Ask Away: More options for going solo

Eli Orzessek finds the answers to your travel questions.

I’m a single male in my late 30s and I have been looking at different cruise and rail adventures online, however I can never find prices for a single person. They all seem to show twin share or double rooms.I’ve also found that there is very little in way of trips for single people unless you join a group tour, and I would prefer to be able to do my own thing.

This will be my first time leaving NZ, but I don’t want to share a room with someone else as we may not get along if they are a rowdy, untidy, loud, drunk type of person, and in general not the type of person I would mix with.

Can you explain how these twin share rooms work and would you recommend I pay extra for my own room and not have to worry?

Also can you recommend any good holidays for a single male who doesn’t want to party 24/7 but get out there and see the sights. I have Canada and the Canadian Rockies high on my list, plus a cruise up to Denali National Park as a starting point.
Tyron Rix

It’s pretty exciting to be planning your first overseas trip — and it sounds like it’s going to be a big one! I feel you on the lack of options for solo travellers. I prefer my own company while travelling for many reasons — most of all, it’s just nice to be able to move at your own pace and follow your every whim.

I’ve received some advice from Sean Berenson, Flight Centre NZ general manager product, who says they’ve seen a steady increase in solo travellers over the years.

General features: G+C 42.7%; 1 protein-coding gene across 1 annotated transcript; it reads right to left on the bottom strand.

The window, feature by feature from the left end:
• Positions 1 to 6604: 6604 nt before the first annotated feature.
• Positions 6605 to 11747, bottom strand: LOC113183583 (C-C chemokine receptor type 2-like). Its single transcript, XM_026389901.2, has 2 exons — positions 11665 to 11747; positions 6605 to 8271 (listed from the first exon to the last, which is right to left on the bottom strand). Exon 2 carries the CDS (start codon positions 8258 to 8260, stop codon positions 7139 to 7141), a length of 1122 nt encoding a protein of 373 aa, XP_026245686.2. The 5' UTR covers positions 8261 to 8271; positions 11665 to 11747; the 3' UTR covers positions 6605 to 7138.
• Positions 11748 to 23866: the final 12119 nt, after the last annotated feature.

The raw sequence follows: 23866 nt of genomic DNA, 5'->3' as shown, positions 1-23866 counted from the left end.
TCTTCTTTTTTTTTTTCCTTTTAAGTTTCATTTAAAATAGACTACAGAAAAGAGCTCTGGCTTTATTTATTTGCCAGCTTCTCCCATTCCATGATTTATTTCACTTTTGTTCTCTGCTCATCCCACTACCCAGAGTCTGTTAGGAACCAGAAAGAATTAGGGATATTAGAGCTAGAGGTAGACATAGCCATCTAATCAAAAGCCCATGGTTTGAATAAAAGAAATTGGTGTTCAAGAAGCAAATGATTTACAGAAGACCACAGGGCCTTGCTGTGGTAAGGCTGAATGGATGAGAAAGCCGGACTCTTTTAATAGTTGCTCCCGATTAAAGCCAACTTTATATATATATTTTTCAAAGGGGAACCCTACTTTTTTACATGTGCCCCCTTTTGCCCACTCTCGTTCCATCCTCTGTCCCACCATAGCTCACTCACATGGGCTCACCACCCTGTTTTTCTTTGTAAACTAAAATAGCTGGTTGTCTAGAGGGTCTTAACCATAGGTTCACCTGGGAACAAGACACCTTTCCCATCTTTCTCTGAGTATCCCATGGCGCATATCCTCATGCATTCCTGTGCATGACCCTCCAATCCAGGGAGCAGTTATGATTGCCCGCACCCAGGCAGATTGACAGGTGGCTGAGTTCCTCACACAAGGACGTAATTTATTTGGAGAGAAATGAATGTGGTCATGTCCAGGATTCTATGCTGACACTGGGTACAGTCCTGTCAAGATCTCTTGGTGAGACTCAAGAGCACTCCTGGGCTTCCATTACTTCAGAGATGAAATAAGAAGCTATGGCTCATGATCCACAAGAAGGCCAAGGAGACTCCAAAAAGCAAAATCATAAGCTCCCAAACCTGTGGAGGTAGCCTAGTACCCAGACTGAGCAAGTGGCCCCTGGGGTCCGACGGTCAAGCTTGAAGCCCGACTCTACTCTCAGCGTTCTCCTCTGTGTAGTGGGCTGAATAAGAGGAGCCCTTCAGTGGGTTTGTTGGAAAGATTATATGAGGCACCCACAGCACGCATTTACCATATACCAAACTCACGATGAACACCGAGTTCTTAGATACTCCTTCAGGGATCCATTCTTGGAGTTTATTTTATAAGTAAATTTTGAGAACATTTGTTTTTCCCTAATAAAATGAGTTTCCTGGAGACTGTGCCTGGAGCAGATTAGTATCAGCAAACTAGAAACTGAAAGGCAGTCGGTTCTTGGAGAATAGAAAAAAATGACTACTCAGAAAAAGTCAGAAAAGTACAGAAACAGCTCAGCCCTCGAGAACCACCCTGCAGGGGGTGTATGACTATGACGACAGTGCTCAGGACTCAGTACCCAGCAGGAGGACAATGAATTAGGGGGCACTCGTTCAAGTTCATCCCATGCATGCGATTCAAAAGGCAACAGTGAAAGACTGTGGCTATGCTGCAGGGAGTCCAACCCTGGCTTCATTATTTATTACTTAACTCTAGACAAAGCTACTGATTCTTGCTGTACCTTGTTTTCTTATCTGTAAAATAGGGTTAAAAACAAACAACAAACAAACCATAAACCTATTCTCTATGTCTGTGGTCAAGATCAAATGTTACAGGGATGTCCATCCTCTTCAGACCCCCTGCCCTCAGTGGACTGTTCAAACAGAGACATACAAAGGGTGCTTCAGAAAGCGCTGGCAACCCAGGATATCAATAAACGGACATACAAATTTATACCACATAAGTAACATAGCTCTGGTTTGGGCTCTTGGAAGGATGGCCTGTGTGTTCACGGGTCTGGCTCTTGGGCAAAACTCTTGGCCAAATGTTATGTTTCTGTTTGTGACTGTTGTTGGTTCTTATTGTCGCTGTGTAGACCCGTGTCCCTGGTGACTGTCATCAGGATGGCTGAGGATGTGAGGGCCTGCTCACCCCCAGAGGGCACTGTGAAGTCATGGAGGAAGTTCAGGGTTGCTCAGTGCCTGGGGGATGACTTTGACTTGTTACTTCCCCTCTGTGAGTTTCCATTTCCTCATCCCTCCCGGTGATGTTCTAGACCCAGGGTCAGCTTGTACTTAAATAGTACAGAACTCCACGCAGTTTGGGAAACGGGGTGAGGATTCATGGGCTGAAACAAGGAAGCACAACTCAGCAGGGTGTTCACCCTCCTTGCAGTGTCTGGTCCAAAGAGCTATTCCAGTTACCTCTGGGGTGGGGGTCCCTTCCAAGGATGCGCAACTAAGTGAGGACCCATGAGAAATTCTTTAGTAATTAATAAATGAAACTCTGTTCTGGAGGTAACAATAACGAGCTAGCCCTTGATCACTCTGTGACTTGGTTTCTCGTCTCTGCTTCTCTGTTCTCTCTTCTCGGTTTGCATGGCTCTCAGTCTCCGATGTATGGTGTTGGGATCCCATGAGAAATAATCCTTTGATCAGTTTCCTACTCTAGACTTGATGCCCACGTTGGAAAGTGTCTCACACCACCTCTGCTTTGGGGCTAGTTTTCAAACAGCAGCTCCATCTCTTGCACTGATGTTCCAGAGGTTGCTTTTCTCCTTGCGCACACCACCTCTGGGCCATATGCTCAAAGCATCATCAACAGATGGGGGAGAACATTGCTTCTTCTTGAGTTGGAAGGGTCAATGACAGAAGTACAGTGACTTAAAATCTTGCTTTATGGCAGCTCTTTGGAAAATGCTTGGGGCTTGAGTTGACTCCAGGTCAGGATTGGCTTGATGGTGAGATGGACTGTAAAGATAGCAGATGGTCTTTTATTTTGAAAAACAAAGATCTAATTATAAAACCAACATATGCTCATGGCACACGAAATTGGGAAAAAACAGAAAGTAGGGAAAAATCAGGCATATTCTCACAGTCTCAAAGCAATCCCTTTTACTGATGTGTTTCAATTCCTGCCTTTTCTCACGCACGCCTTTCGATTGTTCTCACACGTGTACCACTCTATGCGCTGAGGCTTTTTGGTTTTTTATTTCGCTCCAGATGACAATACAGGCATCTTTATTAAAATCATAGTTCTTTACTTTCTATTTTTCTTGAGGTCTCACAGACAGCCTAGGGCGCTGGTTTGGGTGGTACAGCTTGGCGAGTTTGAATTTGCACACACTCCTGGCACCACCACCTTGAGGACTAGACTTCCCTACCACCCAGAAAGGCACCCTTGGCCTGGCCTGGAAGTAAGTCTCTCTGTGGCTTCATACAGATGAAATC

“Feedback from a lot of our customers is that travelling solo gives them the chance to indulge themselves fully; many who have previously never travelled alone often describe their first solo trip as invigorating and character-building,” he says.

Apparently one real growth area in solo travel is in cruising — which is great, since that’s an option you’re interested in. While many lines will charge extra for a solo travellers, others are choosing to cater to this market.

“Norwegian Cruise Line for instance, who cruise Alaska, recently launched their studio cabins. Running up to 9sq m, they are an industry first, specifically designed and priced for solo travellers. As a studio guest, you’ll also have access to the Studio Complex and Lounge. This is a shared private area where you can stretch out, have a drink, order room service, watch the big-screen TV and meet your neighbours.”

That definitely sounds like a good option for your cruise to Denali National Park. Also keep in mind that other cruise lines that don’t have dedicated solo cabins will often run promotions for reduced single supplements — however, these tend to be seasonal, so it’s a good idea to talk to a travel agent who can advise the best time to hook a good deal.

“The same applies for rail,” says Berenson. “The Rocky Mountaineer, for instance, last year ran its first promotion for solo travellers — Go Solo — which allowed for single travellers to pay the per person double occupancy rate. This was for limited travel periods though.”

As for group tours, I can also understand not wanting to share a room with some random — to be honest, I don’t even like sharing a room with a friend! Berenson says on small group tours you can also pay for a single supplement — or hedge your bets and hope for an odd number on the tour, so you’ll get your own room anyway. But this isn’t a guarantee.

“If you don’t go for the single supplement option most tour operators will try to pair you up with someone of the same sex and a similar age,” he says. “If you’re concerned about sharing with a stranger, contact your travel expert and see what kind of procedures the operators use to match roommates. Some pair people off at random, while others will make an effort to put complementary personalities together.”

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